Plus--Maybe we just want to make Hillary suffer a bit.
Putting the Sid Back in Inside Baseball--A Timeline:
Nov. 15--Sidney Blumenthal joins Clinton campaign.
Nov. 17--Columnist Robert Novak writes that
Agents of Sen. Hillary Clinton are spreading the word in Democratic circles that she has scandalous information about her principal opponent for the party's presidential nomination, Sen. Barack Obama, but has decided not to use.
It can't be that simple. Right? ...
Update: Excitable Joe Klein is outraged! I mean, more than usual! And he's outraged at Novak. ....
Is Klein's point that if agents of Sen. Hillary Clinton are spreading the word that she has scandalaous information about Obama, that this is not worth Novak reporting? Wouldn't it tell you something about Hillary? ... [But you can't report that without reporting the alleged scandalous information-ed Novak didn't report the alleged scandalous information. You can't report it without suggesting that there is a scandalous allegation of some sort-ed That's true. There are two models, I guess.
Model One is Klein's:
Journalists are continually bombarded with rumors, often scurrilous. They are not news. Rumors only become news when they are confirmed, cross-checked and responded to by the target of the attack.
In this bi-modal model, there is "news." And there is "not news"--a black sump of information that the public does not get to learn (though journalists eagerly talk about it amongst themselves). One problem that when Klein's gatekeepers vigilantly protect the borders of "news", they consign a lot of relevant and verified information (e.g. who is spreading what about what) to the black hole of non-news. Some journalists are so frustrated by their inability to convey the real story under Model One that they write thinly veiled campaign novels!
Why not a tri-modal model? In this Model Two there are a) Klein's confirmed and cross-checked news; b) unconfirmed, mainly Web-borne unverified scuttlebutt that everyone also gets to learn about; and c) things the public never knows about, perhaps because they are unchecked, highly damaging, and once loosed can never be completely recalled (i.e. unverified rumors of wife-beating or child porn, etc.) or because reporters only learn of them on an "I won't report this" basis.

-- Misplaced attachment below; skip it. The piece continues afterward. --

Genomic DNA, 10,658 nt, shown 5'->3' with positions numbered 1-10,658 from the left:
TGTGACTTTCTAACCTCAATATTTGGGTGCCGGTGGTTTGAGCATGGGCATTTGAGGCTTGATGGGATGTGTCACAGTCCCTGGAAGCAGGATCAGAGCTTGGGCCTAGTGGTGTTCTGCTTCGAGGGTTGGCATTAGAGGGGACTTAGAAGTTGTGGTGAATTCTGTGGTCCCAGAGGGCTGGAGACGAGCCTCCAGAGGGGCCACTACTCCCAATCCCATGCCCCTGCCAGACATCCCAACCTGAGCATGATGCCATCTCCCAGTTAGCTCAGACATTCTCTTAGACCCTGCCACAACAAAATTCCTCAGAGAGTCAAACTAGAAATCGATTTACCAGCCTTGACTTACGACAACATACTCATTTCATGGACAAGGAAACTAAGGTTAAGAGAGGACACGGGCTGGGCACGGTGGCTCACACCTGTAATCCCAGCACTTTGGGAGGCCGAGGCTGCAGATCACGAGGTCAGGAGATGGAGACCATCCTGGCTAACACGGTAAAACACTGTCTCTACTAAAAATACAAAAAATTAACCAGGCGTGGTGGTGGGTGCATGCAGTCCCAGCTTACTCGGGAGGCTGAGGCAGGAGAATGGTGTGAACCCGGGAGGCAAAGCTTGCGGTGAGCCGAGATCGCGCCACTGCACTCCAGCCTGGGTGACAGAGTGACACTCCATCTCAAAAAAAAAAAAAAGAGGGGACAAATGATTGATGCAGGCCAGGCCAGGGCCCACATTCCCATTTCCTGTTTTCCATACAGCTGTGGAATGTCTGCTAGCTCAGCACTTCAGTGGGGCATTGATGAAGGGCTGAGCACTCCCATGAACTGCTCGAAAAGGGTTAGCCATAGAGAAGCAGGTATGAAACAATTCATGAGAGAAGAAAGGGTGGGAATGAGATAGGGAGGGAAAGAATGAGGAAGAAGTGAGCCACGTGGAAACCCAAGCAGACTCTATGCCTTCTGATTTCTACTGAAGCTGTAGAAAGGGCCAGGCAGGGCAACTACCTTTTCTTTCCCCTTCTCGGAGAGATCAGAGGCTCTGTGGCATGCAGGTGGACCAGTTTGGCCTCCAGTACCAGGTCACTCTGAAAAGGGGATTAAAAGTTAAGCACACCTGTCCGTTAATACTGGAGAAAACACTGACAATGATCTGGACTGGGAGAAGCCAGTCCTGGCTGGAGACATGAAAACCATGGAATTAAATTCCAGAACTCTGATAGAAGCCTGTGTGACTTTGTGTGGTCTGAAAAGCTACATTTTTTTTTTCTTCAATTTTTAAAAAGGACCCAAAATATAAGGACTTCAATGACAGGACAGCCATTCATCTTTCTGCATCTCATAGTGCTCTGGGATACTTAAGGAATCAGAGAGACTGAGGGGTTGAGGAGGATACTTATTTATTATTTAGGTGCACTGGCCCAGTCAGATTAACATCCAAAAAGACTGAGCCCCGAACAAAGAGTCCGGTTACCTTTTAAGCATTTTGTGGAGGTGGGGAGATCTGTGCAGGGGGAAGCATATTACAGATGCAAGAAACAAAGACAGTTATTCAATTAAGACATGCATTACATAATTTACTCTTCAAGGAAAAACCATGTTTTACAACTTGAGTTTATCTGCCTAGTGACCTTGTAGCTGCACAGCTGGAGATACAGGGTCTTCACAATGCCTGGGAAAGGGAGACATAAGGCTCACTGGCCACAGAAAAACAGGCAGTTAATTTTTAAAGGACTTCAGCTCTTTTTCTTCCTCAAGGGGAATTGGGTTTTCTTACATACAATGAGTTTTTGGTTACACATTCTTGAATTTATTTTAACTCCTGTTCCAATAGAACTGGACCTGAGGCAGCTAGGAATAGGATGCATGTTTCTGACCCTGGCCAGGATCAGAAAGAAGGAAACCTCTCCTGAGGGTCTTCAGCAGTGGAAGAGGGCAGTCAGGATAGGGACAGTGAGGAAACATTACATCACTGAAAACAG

The main objection to Model Two is the fear the public won't be able to handle category (b)--the unverified scuttlebutt. But over the past few cycles, haven't the voters put these fears to rest? They rallied around Bill Clinton despite all sorts of public rumors. They elected Arnold Schwarzenegger despite scandalous groping stories. Most recently, they've continued to support John Edwards despite the National Enquirer'sreport of a cheating scandal (and his on-the-record denial). The electorate seems reasonably capable of i) considering the source ii) supporting a candidate while holding in their minds the possibility that a scandalous rumor might be confirmed; and iii) putting the confirmed scandalous rumors into perspective.
Photograph of Ann Coulter on Slate's home page by Brad Barket/Getty. Photograph of a wedding cake with two grooms on Slate's home page by Hector Mata/AFP Photo. Photograph of Princess Diana on Slate's home page by Georges De Keerle/Getty Images.